Eunice Wonderly Stackhouse piano lessons qualifications
Dr. Eunice Wonderly Stackhouse holds piano performance degrees from the University of Kansas (D.M.A.) and Indiana University (M.M.), and a B.M.E. degree from Grace College (IN). She was elected to lifetime membership in Pi Kappa Lambda Music Honor Society by the Indiana University chapter.
Dr. Stackhouse’s career began as a private piano instructor in Indianapolis, where she taught 30–45 students for 13 years with high retention rates, maintaining a waiting list of up to 60. By now she has taught hundreds of students from ages 3–89 in private, group, and college classroom settings.
Although she no longer uses the Suzuki method per se, she took the full 6 levels of Suzuki teacher training after earning her Masters degree, and most of her students in Indiana were Suzuki-trained. Her current teaching methods are still greatly influenced by that training– especially in her approach to teaching a whole-arm, relaxed hand technique; in her belief that the ear plays an important role in both sight-reading and in playing musically; and in her desire to ensure that playing the piano is a positive experience for each student.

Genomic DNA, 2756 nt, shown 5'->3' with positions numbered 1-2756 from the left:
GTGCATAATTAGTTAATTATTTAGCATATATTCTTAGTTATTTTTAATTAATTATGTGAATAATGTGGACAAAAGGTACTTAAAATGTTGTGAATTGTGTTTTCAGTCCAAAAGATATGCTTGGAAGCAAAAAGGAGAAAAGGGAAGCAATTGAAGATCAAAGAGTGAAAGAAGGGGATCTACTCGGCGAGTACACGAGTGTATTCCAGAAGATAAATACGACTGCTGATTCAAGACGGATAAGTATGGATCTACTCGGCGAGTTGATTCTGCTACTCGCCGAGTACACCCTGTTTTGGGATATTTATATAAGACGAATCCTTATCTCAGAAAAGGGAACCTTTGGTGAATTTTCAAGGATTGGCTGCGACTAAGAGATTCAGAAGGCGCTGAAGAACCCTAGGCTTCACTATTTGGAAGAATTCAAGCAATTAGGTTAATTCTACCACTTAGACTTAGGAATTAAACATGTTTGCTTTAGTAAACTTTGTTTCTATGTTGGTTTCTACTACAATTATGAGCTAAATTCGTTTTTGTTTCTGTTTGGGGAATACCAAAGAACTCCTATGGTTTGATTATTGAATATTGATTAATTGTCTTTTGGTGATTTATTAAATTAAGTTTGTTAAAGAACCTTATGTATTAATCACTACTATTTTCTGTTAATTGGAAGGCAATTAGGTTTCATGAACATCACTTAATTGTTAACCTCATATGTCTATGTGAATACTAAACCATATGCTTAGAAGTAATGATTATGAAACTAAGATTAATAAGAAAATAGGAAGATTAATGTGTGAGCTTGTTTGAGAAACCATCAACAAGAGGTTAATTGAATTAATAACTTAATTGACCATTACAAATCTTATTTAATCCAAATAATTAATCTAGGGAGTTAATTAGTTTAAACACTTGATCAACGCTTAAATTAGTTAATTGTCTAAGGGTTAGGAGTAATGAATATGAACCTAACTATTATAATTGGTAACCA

Prior to her move to NC, she taught at several colleges in other states in adjunct or FT sabbatical replacement positions. In 2019 she retired from Montreat College, where she taught most of the Piano and Music Theory courses for 23 years, and had earned Full Professorship status with Tenure. She also served for several years as Chair of the Fine Arts Dept. and Director of Music Programs. She now continues to teach piano privately in Black Mountain, to adjudicate piano competitions and festivals, and to perform in various settings.
Dr. Stackhouse has been active in various music organizations and still belongs to the Asheville Area Piano Forum. She has performed extensively in solo and chamber recital settings, including solo recitals recorded and broadcast by WQED Pittsburgh and Radio Kansas. Her article on Louise Talma’s Soundshots was published by Clavier magazine in November 2002, and she edited the first publication of Talma’s Three Bagatelles in 2003 for Hildegard Publishing Co.